# A Statistical Analysis of a Sexual Assault Case: Part Three

[complications arise, as does simplicity]

In the last installment, we calculated the odds of nesting or attempted nesting at site 84744 M.S. to be 92%, based on Hugh’s claim. We also found that daufnie_odie’s claim made us 11% confident in nesting.

Hugh, though, was talking about a different point in time. Our original question only asked if the nesting site had seen a nest or attempted nest, without any other clear bounds. It’s similar to asking “will I ever see heads while flipping this coin;” the more distinct observations we have, the greater the chance of at least one head (or nesting attempt) appearing.

The obvious way to combine these two claims is to consider all the possibilities. If we have two independent events, A and B, then the odds of at least one happening is the sum of the first happening but the second not, the second happening but not the first, and both happening. That isn’t too annoying to add up when we have just two events, but if we use this technique for N events we’ll have to consider 2^N – 1 possibilities. Ouch.

Notice, though, that we’re calculating the probability of every possible observation combination, excluding one: that no events occurred. However, by definition the sum of all probabilities must be one. So if we calculate the odds of that single combination and subtract it from one, we know the sum of the odds for every other combination. We can accomplish 2^N – 1 calculations for the cost of one!

Putting this into practice with our numbers above, we calculate the odds of Hugh being wrong about the nest and the odds of daufnie_odie being wrong, then multiply and subtract that from one, and get 93%. A marginal improvement.

But hold on here; why did I multiply those two together? Let’s pull up a diagram:

Our goal is to figure out A / (A + B + C + D). We can use a bit of algebra to rewrite that as

Oh, there’s our multiplication right there! In English, all we have to do is multiply the odds of daufnie_odie being wrong, by the odds of Hugh being wrong when we assume daufne_odie is wrong.

One problem: we don’t know the odds of the latter, just the odds of Hugh being wrong overall. If those two were dependent events, this could be a big problem, but thankfully they’re independent for our purposes; if we’re calculating the odds of no nest or attempt, we don’t care if two or more people are talking about the same event, we just need them to be wrong about whatever they’re talking about. That means that the vertical partition is exactly as it looks in the diagram, a straight cut across the entire probability space. In math terms, the ratio of A to B is the same as that of C to D, which leads to

So as long as we can be confident daufnie_odie’s claim is independent of Hugh’s, we can treat (A + B) / (A + B + C + D) as A / (A + B) and just multiply.

But when we take a closer look at daufnie_odie’s post, we realize we’re missing some key facts. They spoke up after reading another post by Pollock Myerson, wondering if the person who contacted them was the same as the one who contacted Myerson. Hopping over to Myerson’s post, we learn that he was introduced to someone claiming to have spotted a nest by Caroline Puppy, and that later on a third person contacted Myerson to validate the original tale. Again no names are mentioned, but Myerson, Puppy, and the third person make it clear that they know this nest claimant.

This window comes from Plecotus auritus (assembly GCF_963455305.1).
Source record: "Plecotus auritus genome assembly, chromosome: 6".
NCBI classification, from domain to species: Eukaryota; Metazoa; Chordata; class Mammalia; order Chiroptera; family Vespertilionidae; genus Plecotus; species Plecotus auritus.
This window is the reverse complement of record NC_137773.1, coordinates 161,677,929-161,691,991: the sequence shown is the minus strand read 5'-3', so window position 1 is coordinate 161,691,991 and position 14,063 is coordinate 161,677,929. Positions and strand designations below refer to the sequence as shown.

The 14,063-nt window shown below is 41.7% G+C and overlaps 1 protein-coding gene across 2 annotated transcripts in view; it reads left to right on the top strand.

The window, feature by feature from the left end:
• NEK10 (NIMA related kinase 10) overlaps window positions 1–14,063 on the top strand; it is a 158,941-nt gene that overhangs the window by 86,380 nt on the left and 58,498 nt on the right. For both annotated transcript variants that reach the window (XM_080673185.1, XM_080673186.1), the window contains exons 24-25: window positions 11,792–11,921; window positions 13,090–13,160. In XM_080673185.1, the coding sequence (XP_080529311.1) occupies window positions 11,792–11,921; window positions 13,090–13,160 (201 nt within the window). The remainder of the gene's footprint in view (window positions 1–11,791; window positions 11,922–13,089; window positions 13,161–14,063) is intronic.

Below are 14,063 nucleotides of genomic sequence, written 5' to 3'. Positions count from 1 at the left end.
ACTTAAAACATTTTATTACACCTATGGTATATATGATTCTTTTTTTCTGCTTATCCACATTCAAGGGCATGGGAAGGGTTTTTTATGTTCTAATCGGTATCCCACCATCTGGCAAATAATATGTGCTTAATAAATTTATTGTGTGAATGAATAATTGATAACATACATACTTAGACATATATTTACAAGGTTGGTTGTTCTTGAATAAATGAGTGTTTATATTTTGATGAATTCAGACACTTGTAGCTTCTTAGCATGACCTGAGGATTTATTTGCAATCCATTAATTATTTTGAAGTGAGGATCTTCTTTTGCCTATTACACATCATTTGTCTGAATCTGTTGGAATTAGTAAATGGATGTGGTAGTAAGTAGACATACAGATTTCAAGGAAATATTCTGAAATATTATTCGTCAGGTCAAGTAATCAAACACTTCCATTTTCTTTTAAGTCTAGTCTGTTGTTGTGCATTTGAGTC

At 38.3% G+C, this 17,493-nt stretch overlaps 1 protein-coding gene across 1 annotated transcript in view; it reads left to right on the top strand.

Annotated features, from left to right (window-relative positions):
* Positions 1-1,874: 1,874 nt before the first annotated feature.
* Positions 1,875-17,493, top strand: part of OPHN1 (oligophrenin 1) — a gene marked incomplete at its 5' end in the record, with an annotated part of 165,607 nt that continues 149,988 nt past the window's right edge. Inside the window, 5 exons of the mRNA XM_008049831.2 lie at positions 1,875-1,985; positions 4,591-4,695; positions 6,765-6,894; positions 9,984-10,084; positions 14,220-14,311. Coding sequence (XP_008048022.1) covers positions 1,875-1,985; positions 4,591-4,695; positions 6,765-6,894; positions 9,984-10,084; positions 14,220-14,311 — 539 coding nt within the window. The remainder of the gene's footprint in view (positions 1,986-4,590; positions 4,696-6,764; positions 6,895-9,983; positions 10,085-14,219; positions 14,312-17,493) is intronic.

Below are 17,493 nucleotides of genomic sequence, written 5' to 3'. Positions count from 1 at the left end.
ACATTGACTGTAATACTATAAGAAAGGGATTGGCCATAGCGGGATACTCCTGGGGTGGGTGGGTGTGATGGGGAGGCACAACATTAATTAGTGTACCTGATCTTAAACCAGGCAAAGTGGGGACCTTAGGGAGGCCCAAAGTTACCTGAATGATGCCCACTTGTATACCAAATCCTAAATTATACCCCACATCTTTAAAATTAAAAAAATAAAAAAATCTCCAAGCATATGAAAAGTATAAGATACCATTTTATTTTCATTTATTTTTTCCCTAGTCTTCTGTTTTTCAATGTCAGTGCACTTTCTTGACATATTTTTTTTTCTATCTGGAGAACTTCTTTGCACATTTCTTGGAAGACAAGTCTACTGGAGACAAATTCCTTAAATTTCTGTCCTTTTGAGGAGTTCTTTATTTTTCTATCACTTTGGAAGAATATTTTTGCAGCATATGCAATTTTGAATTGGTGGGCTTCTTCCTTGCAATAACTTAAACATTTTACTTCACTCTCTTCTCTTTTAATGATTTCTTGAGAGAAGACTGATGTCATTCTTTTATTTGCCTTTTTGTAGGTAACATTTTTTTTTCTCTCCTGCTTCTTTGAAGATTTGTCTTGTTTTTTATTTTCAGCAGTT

Scrolling back, we see someone named Bryant Tompsin claiming to know a witness to an attempted nest. This doesn’t look like the same person that contacted Puppy. There’s also a comment by someone who goes by “maryann”, who claims to have spotted at least an attempted nest; whether this is the same person that Tompsin, Puppy or daufnie_odie referred to isn’t clear, but it’s probably not Hugh under a different name.

Scrolling forward, we also find a few posts where Pauline Gray claims to have seen a Sexualis Asoltenti attempt to nest, but leaves out what nesting site she saw it at. Puppy reappears, claiming that she was told by someone named Dijai Gruthi that there was an attempted nesting at 84744 M.S., a fact she later confirmed with someone else who witnessed the same nesting. By comparing photos and accounts, it becomes probable that Pauline Gray was talking about 84744 M.S., that she saw it at the same time as Gruthi, and that Puppy’s other person is Gray. In the meanwhile, Tompsin reappears and also claims to have heard of the same attempted nesting from Gruthi.

As all that’s sinking in, we flip open the local birding magazine and find still more. Pauline Gray admits she really was talking about 84744 M.S. and that Gruthi was present for the attempted nest; the unnamed person of Myerson outs themselves as Ali Smyth, a local birder; and a well-respected person named Jim Grandie suggests he saw a nest or attempt at one but waved it off as horseplay, something birds do when drunk. Biff Jag confirms he was around shortly after Smyth’s nesting observation, and someone with the handle “skippingthem” mentions they know someone who was also a witness. daufnie_odie posts again, and confirms that the nesting Ali Smyth saw was not the one they were aware of. Finally, we can infer some information from the state of the nesting site; if it remains constant, that would suggest a nesting or attempt was unlikely, and if it shifted over time then it likely was nested in at some point. Myerson had a look at the long-term state of 84744 M.S., and indeed found evidence of shifting.

Working through all these combinations would be a nightmare. Fortunately, we don’t have to. As we only care if at least one nest or attempted nest happened, we can instead calculate the odds of no nesting occurring and then subtract that from one. This is a much simpler task, which we’ll accomplish in the next installment